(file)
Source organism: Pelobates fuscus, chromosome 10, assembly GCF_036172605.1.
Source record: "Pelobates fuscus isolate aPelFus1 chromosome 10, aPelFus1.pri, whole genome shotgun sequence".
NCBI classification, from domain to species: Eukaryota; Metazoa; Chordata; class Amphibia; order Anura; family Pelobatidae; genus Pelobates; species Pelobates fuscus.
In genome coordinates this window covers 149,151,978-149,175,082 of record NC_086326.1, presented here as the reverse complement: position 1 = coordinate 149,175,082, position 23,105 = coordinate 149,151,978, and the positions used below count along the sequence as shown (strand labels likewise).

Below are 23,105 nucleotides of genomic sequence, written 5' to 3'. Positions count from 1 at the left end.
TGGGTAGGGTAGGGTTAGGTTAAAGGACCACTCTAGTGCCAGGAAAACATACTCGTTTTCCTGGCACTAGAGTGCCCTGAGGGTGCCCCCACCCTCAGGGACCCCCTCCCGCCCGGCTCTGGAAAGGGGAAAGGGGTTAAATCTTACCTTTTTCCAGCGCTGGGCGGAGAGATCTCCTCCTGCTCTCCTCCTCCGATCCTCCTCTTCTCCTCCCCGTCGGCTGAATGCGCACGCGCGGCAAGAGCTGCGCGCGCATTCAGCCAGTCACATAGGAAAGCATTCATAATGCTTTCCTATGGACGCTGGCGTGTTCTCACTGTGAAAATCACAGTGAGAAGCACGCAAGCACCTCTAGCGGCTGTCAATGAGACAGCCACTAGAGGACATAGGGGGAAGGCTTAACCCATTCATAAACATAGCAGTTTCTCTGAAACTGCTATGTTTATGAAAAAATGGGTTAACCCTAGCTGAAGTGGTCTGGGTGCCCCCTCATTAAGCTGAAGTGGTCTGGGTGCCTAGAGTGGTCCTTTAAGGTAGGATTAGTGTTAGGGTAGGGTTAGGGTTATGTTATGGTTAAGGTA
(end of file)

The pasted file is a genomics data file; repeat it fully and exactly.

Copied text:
Source organism: Pelobates fuscus, chromosome 10, assembly GCF_036172605.1.
Source record: "Pelobates fuscus isolate aPelFus1 chromosome 10, aPelFus1.pri, whole genome shotgun sequence".
NCBI classification, from domain to species: Eukaryota; Metazoa; Chordata; class Amphibia; order Anura; family Pelobatidae; genus Pelobates; species Pelobates fuscus.
In genome coordinates this window covers 149,151,978-149,175,082 of record NC_086326.1, presented here as the reverse complement: position 1 = coordinate 149,175,082, position 23,105 = coordinate 149,151,978, and the positions used below count along the sequence as shown (strand labels likewise).

Below are 23,105 nucleotides of genomic sequence, written 5' to 3'. Positions count from 1 at the left end.
TGGGTAGGGTAGGGTTAGGTTAAAGGACCACTCTAGTGCCAGGAAAACATACTCGTTTTCCTGGCACTAGAGTGCCCTGAGGGTGCCCCCACCCTCAGGGACCCCCTCCCGCCCGGCTCTGGAAAGGGGAAAGGGGTTAAATCTTACCTTTTTCCAGCGCTGGGCGGAGAGATCTCCTCCTGCTCTCCTCCTCCGATCCTCCTCTTCTCCTCCCCGTCGGCTGAATGCGCACGCGCGGCAAGAGCTGCGCGCGCATTCAGCCAGTCACATAGGAAAGCATTCATAATGCTTTCCTATGGACGCTGGCGTGTTCTCACTGTGAAAATCACAGTGAGAAGCACGCAAGCACCTCTAGCGGCTGTCAATGAGACAGCCACTAGAGGACATAGGGGGAAGGCTTAACCCATTCATAAACATAGCAGTTTCTCTGAAACTGCTATGTTTATGAAAAAATGGGTTAACCCTAGCTGAAGTGGTCTGGGTGCCCCCTCATTAAGCTGAAGTGGTCTGGGTGCCTAGAGTGGTCCTTTAAGGTAGGATTAGTGTTAGGGTAGGGTTAGGGTTATGTTATGGTTAAGGTA